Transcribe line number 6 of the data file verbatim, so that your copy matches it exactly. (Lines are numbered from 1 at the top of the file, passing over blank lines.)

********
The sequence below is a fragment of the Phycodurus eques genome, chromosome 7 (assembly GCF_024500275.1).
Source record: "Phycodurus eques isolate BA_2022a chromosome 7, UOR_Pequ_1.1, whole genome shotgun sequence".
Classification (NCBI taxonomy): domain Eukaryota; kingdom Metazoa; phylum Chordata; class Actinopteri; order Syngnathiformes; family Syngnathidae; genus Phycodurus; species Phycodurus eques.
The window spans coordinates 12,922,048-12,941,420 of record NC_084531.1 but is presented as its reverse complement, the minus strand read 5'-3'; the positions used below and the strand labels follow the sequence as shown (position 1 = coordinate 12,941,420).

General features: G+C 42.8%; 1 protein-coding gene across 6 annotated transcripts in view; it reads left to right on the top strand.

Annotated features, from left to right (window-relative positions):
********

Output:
Annotated features, from left to right (window-relative positions):